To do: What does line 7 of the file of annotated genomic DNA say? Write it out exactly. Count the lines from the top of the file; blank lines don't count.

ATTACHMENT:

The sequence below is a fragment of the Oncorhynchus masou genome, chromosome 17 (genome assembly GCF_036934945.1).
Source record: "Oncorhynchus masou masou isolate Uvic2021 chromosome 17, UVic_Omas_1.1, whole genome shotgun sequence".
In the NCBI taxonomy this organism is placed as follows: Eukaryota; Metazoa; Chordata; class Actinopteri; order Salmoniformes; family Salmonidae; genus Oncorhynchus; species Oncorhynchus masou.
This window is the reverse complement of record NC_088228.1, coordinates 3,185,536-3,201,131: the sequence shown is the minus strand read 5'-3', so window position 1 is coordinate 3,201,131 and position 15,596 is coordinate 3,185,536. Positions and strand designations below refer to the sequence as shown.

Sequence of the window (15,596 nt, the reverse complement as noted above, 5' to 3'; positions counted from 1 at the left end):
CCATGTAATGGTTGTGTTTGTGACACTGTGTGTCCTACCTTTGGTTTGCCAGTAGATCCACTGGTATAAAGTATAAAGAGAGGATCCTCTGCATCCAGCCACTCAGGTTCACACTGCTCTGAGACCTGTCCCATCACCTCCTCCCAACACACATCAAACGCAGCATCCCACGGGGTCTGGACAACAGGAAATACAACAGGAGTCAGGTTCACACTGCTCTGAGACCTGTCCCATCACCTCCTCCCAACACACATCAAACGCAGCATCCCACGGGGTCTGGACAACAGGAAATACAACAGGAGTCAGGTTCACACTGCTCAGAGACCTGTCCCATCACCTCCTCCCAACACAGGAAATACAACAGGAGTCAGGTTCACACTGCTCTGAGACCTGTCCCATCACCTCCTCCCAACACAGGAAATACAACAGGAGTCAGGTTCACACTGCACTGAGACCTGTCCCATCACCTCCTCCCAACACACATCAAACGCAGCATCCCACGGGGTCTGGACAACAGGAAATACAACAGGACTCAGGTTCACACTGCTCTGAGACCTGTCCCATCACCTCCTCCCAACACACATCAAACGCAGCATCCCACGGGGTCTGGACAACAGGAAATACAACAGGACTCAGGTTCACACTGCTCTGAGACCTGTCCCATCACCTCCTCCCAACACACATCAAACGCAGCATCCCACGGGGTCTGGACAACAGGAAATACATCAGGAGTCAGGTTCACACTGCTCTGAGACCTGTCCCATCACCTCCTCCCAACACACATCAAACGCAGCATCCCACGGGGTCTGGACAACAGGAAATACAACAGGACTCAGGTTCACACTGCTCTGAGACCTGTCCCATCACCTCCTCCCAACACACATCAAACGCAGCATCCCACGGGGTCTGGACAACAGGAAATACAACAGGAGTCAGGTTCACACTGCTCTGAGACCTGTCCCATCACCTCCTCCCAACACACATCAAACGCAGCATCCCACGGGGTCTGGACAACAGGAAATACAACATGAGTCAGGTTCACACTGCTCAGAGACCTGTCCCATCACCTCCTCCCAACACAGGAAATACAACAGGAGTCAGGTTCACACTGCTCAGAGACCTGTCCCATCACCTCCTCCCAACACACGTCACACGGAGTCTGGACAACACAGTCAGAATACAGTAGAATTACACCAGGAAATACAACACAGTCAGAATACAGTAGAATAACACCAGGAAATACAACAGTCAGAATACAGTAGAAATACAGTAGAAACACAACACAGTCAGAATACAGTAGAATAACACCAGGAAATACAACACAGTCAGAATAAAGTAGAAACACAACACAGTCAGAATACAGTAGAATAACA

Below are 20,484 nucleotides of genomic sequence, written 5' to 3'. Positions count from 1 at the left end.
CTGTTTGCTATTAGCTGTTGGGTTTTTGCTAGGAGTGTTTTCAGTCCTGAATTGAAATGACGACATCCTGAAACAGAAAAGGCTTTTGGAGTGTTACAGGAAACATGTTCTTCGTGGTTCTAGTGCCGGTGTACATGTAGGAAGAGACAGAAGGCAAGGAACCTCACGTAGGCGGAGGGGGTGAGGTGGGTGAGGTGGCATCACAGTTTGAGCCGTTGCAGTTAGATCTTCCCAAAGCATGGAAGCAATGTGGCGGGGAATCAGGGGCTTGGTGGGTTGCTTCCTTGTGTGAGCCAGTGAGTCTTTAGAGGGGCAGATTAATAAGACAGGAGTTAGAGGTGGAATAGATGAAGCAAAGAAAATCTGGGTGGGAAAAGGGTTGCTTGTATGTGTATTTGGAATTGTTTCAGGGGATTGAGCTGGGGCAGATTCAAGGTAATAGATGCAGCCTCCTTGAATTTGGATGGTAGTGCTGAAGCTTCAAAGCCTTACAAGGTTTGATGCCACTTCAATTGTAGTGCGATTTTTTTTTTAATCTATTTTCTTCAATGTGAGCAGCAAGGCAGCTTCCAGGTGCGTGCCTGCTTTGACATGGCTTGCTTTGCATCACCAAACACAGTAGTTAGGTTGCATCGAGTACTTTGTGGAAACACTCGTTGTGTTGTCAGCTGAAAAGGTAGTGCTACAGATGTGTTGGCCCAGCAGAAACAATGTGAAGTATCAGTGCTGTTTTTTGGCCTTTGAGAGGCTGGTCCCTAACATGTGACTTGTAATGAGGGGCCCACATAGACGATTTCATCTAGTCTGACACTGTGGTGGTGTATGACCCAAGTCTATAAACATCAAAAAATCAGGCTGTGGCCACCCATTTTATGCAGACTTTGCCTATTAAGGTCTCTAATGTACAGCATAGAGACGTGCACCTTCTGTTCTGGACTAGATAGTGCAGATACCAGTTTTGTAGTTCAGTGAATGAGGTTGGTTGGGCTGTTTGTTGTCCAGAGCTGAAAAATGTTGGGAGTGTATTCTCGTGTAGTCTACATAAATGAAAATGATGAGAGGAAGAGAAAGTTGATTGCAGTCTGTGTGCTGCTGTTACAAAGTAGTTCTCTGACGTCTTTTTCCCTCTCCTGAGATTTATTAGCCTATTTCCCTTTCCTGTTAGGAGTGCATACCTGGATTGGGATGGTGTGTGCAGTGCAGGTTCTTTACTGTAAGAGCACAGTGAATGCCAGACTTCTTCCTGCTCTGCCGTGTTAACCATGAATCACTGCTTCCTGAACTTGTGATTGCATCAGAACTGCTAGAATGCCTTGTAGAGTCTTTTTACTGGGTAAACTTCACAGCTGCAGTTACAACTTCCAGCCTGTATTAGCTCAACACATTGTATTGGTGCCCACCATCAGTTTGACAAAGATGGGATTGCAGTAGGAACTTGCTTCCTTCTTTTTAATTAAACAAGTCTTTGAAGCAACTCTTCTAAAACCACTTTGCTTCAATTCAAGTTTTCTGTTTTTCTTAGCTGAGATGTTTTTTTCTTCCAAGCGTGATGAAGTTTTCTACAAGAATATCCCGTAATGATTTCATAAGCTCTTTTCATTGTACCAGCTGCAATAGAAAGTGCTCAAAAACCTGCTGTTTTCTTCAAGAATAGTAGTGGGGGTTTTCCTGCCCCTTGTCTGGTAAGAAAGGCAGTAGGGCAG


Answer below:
Below are 20,484 nucleotides of genomic sequence, written 5' to 3'. Positions count from 1 at the left end.